Missing from the landscape for more than 30 years, the howl of the Mexican gray wolf (Canis lupus baileyi), can once again be heard in the
mountains of the southwestern United States. The Mexican wolf, like many species protected by the Endangered Species Act, is getting a second chance
to play its role in nature through an ambitious recovery program led by the U.S. Fish and Wildlife Service (Service).
The Mexican gray wolf is the smallest, southern-most occurring, rarest, and most genetically distinct subspecies of gray wolf in North America.
The Mexican wolf once roamed throughout vast portions of Arizona, New Mexico, Texas, and Mexico. But, as human settlement intensified across the
Southwest in the early 1900s, wolves increasingly came into conflict with livestock operations and other human activities. By the mid-1900s, Mexican
wolves had been effectively eliminated from the United States, and populations in Mexico were severely reduced. Following the passage of the
Endangered Species Act in 1973, Mexican wolves were listed by the U.S. Fish and Wildlife Service as an endangered species in 1976, thereby prompting
recovery efforts to save the species from extinction.
The United States and Mexico agreed to establish a bi-national captive breeding program with several wolves trapped in Mexico between 1977 and 1980.
The purpose of the breeding program was to save the species from absolute extinction and to provide animals for future reintroduction to the wild.
Meanwhile, the Service established a recovery team in 1979 to assist the agency in mapping out a recovery strategy for the Mexican wolf. The Service
approved the Mexican Gray Wolf Recovery Plan in 1982. The plan recommended maintenance of the captive breeding program and re-establishment of a
viable self-sustaining population of at least 100 wolves in the wild within the Mexican wolf's historic range. Due to the perilous status of the
Mexican wolf at the time, and uncertainty if captive-reared wolves could successfully be returned to the wild, the recovery plan stated that delisting
may never be possible. The plan, therefore, did not provide a definitive recovery goal (criteria to down-list or de-list the Mexican wolf from the
list of threatened and endangered species) for the Mexican wolf, but instead provided an interim objective to focus and stimulate reintroduction and
As the Mexican wolf captive program grew and demonstrated increasing success through the 1980s, attention turned to identification of appropriate
areas for reintroduction of the Mexican wolf to its historic habitat. An Environmental Impact Statement (EIS) was finalized in 1996, in which the
Apache and Gila national forests in eastern Arizona and western New Mexico, respectively, were identified as appropriate areas for reintroduction.
In March 1997, the Secretary of the Interior signed a Record of Decision approving the preferred alternative of the EIS to release captive-reared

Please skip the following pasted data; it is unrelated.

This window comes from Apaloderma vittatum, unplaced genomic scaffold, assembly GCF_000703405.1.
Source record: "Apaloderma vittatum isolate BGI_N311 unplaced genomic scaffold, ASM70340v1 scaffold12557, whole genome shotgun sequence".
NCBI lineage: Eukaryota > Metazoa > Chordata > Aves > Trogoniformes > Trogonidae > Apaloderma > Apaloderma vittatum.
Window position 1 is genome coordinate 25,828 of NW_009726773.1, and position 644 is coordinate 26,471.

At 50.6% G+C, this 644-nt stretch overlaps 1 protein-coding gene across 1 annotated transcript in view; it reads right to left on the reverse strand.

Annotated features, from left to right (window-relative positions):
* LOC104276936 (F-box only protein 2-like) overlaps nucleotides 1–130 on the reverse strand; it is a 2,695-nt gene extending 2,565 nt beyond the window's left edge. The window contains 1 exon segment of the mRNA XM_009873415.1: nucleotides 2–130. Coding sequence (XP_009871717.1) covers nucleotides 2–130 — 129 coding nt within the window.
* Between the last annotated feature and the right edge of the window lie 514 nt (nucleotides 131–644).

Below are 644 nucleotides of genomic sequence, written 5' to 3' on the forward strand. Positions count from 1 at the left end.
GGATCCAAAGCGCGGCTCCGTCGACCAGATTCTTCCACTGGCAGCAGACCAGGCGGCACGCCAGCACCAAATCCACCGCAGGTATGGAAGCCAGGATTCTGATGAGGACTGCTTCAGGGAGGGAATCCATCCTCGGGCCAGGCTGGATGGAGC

Mexican wolves into a portion of the Blue Range Wolf Recovery Area. With substantial opportunities for public input, the Service subsequently
published the Final Rule, Establishment of a Nonessential Experimental Population of the Mexican Gray Wolf in Arizona and New Mexico, on January
12, 1998. The non-essential experimental population designation for Mexican wolves allows for greater management flexibility to address conflict
situations, such as livestock depredations or nuisance behavior, than if wolves had retained the fully endangered designation. The Final Rule
provides regulations for how the reintroduced population will be managed by responsible agencies, and further, spells out public rights with
respect to human safety and protection of property from Mexican wolves on private, tribal, and public lands.
A copy of the Final Rule can be down-loaded from our website.
On March 29, 1998, captive-reared Mexican wolves were released to the wild for the first time in the Blue Range Wolf Recovery Area. Here, 11
vanguards of the rarest and most unique subspecies of gray wolf in the United States began an historic journey - the journey of recovery.
The Southwest Region of the Service invites you to join us on the historic journey of Mexican wolf recovery. Our Mexican Wolf Recovery Program
website provides detailed information on all aspects of the program - from monthly updates on the current status of wolves in the wild, to an
overview of the captive breeding program and pre-release facilities, to important documents, policies, and regulations that guide the
reintroduction and recovery program, and to education and outreach materials for children and adults. Whether you follow the program from our
local area or from across the country or another nation, your involvement and support is important to the program. Please contact us with any
questions, ideas, or concerns you have about Mexican wolf recovery.
The Service would like to recognize and thank our Federal, State, and Tribal partners, as well as every member of the public who contributes time,
energy, and information to the Mexican Wolf Recovery Program.